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Asia-North Europe on brink of hitting 10 million teu

The westbound from Asia to North Europe trade is set to break the 10 million teu milestone after a strong peak season, according to Drewry’s most recent insight weekly analysis.

Asia to North Europe shipments rose by 5.2% following eight months, reaching to 6.8 million teu. Drewry said: “By all accounts it was a strong peak season this year, but the spike or seasonality was slightly less pronounced, and it would appear it started earlier. Several factors account for this advancement, but two key ingredients are the general rise of online shopping and the greater adoption in Europe of the American retail marketing ‘Black Friday’ discounting event on the last Friday of November that have both served to dilute some of the traditional surge to meet the Christmas shopping season.”

Drewry expects that trade growth may slow down after the ‘Chinese Golden Week’ holidays mind, as factories close during the first week of October, with the end-of-year growth slipping to 4%. “This view is given some credence by the complete lack of success carriers had in raising rates at the start of September,” Drewry stated.

“Looking further ahead we believe that demand growth will settle at about 3% for 2018 as the restocking and recovery plays in locations such as Russia seen this year will become less influential on growth trends.”

CMA CGM delivered a short-term service SEANE connecting Southeast Asia to North Europe in July to match the seasonal demand. “Due to the introduction of this service and upgrading of vessels in a few other loops, head haul net capacity will increase by a projected 12% for November,” Drewry noted.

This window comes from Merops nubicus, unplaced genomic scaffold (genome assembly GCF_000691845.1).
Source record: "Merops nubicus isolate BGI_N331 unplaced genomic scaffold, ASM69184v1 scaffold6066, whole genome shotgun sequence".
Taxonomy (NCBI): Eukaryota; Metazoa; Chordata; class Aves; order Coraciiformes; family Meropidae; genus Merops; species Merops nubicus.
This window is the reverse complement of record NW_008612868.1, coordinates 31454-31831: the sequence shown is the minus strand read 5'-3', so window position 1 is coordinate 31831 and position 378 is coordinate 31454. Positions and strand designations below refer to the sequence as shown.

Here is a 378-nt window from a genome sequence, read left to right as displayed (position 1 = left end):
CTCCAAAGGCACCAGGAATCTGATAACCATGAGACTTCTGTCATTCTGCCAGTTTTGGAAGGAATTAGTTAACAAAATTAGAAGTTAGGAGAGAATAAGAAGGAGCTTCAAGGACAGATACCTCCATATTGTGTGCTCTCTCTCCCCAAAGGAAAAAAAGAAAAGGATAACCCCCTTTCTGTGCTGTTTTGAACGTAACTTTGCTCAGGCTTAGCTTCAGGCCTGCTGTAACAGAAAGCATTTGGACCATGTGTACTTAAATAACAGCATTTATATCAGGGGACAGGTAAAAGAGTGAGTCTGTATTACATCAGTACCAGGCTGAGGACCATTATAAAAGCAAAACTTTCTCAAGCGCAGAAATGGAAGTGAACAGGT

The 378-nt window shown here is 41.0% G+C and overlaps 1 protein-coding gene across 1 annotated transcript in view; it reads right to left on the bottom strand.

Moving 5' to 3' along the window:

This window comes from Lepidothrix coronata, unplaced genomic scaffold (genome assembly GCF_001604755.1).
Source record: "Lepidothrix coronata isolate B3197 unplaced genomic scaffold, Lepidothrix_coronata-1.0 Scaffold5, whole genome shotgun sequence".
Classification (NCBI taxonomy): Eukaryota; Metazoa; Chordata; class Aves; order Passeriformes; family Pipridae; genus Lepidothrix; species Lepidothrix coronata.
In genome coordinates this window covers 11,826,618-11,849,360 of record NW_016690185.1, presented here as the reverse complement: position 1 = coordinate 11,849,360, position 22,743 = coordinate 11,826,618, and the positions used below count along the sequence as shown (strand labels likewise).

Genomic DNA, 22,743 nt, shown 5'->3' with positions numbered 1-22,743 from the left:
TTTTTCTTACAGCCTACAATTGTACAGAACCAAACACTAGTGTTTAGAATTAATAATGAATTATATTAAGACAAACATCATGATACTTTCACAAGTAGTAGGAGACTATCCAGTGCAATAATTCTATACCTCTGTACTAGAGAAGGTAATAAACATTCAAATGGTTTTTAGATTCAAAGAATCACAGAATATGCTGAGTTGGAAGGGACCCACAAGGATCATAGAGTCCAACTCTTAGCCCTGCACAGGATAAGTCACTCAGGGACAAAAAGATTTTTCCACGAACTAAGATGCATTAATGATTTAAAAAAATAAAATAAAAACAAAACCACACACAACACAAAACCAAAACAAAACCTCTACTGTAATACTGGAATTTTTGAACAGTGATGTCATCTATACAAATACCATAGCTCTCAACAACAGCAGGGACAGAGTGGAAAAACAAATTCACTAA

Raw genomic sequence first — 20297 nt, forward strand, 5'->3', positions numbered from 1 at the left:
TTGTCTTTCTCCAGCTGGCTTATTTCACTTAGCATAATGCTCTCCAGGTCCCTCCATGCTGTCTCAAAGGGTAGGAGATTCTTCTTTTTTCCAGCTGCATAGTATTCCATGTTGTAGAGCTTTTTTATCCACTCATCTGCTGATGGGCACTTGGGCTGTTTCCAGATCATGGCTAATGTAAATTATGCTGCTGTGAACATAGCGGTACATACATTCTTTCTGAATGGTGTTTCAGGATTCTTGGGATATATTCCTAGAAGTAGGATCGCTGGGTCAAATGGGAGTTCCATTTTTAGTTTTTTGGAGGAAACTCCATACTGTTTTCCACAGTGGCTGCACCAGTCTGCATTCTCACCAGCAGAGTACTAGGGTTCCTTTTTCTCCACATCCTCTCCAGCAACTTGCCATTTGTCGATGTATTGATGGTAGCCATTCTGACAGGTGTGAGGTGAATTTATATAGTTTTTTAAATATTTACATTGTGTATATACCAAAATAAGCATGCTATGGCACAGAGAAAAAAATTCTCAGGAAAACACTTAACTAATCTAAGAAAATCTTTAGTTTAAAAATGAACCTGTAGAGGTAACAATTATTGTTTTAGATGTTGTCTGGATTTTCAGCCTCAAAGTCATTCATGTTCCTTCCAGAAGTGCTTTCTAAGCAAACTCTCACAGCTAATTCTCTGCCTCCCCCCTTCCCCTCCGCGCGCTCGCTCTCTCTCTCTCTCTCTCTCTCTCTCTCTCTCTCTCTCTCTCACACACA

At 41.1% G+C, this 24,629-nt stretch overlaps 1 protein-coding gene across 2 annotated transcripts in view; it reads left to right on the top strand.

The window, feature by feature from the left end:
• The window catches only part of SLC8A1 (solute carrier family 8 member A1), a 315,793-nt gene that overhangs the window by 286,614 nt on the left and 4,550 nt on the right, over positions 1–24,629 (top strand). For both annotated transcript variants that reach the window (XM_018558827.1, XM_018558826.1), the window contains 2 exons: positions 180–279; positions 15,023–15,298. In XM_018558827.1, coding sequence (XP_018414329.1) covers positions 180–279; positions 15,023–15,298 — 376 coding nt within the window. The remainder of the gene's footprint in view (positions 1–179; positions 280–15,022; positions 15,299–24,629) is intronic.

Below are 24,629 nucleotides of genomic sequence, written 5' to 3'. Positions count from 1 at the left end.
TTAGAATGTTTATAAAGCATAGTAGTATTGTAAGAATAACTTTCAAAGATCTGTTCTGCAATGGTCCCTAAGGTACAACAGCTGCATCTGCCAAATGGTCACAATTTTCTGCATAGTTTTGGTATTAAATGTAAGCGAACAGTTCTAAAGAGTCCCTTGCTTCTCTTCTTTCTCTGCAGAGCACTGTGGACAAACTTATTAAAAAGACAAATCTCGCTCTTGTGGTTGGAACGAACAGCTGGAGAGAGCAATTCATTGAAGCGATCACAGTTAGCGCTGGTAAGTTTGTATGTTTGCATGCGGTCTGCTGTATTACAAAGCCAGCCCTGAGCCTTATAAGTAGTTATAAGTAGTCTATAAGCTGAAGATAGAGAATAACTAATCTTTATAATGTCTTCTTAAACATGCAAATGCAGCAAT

Though, carriers have confirmed a number of voids from the end of September and early October due to the closure of many Chinese factories, cutting around 30,000 teu per month from the trade, around 3% from the total that was made in August.

“By the start of 2018 we anticipate that effective westbound capacity will remain significantly inflated compared to the same point a year ago, at as much as 20% higher year-on-year.

“More generally, with a massive influx of ULCVs scheduled for delivery in 2018 and 2019, carriers might have to rationalise services again and cascade a number of existing 14,000 teu units to smaller routes to prop up ship utilisation.”

Spot rates down on the previous twelve months, but profits were still made.

“Rates have been on a more prolonged downturn since September even though utilisation was unlikely to have decreased too dramatically from the mid-90% average seen in the previous four months.

“Despite the most recent softness of the market, we believe that rates will once again trend upwards in 2018, on the working assumption that carriers, working in a smaller competitive pool, will continue to display the same capacity management skills that have served them well this year to help to offset the new build deliveries.

“Demand and freight rates will undertake a seasonal drop as the year closes out, but the longer-term outlook for this trade remains positive,” the analysist concluded.


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